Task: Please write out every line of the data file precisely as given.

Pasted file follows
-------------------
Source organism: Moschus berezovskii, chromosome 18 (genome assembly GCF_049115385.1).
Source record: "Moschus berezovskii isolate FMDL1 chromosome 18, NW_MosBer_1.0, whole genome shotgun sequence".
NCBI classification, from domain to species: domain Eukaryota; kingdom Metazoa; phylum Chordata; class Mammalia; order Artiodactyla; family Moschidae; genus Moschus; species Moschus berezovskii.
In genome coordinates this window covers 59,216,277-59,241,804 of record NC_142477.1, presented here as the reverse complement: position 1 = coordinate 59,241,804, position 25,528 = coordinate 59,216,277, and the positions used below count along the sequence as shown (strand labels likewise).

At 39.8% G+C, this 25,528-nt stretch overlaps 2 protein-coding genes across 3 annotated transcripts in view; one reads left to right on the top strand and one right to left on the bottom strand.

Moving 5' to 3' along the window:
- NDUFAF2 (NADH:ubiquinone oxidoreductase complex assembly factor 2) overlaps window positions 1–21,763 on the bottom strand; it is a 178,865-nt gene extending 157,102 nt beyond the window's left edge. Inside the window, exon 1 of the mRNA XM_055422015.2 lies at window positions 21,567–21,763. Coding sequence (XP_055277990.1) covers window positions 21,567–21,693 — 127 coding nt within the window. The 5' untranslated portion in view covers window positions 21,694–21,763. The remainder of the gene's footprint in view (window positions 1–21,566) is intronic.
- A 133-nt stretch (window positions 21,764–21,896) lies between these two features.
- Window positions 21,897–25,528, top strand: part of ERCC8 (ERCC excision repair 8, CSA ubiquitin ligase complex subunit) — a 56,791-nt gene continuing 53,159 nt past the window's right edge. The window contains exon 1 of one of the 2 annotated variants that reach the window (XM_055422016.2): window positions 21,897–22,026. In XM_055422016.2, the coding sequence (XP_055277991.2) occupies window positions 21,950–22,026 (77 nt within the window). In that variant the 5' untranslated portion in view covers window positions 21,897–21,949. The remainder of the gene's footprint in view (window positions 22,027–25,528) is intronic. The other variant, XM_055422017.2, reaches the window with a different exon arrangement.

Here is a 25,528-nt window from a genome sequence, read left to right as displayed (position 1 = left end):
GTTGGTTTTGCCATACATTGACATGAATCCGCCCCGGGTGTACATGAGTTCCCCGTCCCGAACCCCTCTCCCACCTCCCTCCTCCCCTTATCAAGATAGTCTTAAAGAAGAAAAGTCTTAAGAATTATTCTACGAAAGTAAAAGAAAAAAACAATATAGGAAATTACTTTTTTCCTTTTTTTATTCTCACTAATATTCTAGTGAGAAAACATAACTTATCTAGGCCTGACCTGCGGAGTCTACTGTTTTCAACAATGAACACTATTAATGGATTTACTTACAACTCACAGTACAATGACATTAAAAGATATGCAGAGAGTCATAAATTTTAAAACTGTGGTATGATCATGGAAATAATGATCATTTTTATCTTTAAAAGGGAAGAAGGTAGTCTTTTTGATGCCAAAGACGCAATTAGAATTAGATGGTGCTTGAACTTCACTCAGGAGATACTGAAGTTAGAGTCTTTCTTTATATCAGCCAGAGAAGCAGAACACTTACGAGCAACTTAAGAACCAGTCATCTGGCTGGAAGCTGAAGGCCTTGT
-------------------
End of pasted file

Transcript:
Source organism: Moschus berezovskii, chromosome 18 (genome assembly GCF_049115385.1).
Source record: "Moschus berezovskii isolate FMDL1 chromosome 18, NW_MosBer_1.0, whole genome shotgun sequence".
NCBI classification, from domain to species: domain Eukaryota; kingdom Metazoa; phylum Chordata; class Mammalia; order Artiodactyla; family Moschidae; genus Moschus; species Moschus berezovskii.
In genome coordinates this window covers 59,216,277-59,241,804 of record NC_142477.1, presented here as the reverse complement: position 1 = coordinate 59,241,804, position 25,528 = coordinate 59,216,277, and the positions used below count along the sequence as shown (strand labels likewise).

At 39.8% G+C, this 25,528-nt stretch overlaps 2 protein-coding genes across 3 annotated transcripts in view; one reads left to right on the top strand and one right to left on the bottom strand.

Moving 5' to 3' along the window:
- NDUFAF2 (NADH:ubiquinone oxidoreductase complex assembly factor 2) overlaps window positions 1–21,763 on the bottom strand; it is a 178,865-nt gene extending 157,102 nt beyond the window's left edge. Inside the window, exon 1 of the mRNA XM_055422015.2 lies at window positions 21,567–21,763. Coding sequence (XP_055277990.1) covers window positions 21,567–21,693 — 127 coding nt within the window. The 5' untranslated portion in view covers window positions 21,694–21,763. The remainder of the gene's footprint in view (window positions 1–21,566) is intronic.
- A 133-nt stretch (window positions 21,764–21,896) lies between these two features.
- Window positions 21,897–25,528, top strand: part of ERCC8 (ERCC excision repair 8, CSA ubiquitin ligase complex subunit) — a 56,791-nt gene continuing 53,159 nt past the window's right edge. The window contains exon 1 of one of the 2 annotated variants that reach the window (XM_055422016.2): window positions 21,897–22,026. In XM_055422016.2, the coding sequence (XP_055277991.2) occupies window positions 21,950–22,026 (77 nt within the window). In that variant the 5' untranslated portion in view covers window positions 21,897–21,949. The remainder of the gene's footprint in view (window positions 22,027–25,528) is intronic. The other variant, XM_055422017.2, reaches the window with a different exon arrangement.

Here is a 25,528-nt window from a genome sequence, read left to right as displayed (position 1 = left end):
GTTGGTTTTGCCATACATTGACATGAATCCGCCCCGGGTGTACATGAGTTCCCCGTCCCGAACCCCTCTCCCACCTCCCTCCTCCCCTTATCAAGATAGTCTTAAAGAAGAAAAGTCTTAAGAATTATTCTACGAAAGTAAAAGAAAAAAACAATATAGGAAATTACTTTTTTCCTTTTTTTATTCTCACTAATATTCTAGTGAGAAAACATAACTTATCTAGGCCTGACCTGCGGAGTCTACTGTTTTCAACAATGAACACTATTAATGGATTTACTTACAACTCACAGTACAATGACATTAAAAGATATGCAGAGAGTCATAAATTTTAAAACTGTGGTATGATCATGGAAATAATGATCATTTTTATCTTTAAAAGGGAAGAAGGTAGTCTTTTTGATGCCAAAGACGCAATTAGAATTAGATGGTGCTTGAACTTCACTCAGGAGATACTGAAGTTAGAGTCTTTCTTTATATCAGCCAGAGAAGCAGAACACTTACGAGCAACTTAAGAACCAGTCATCTGGCTGGAAGCTGAAGGCCTTGT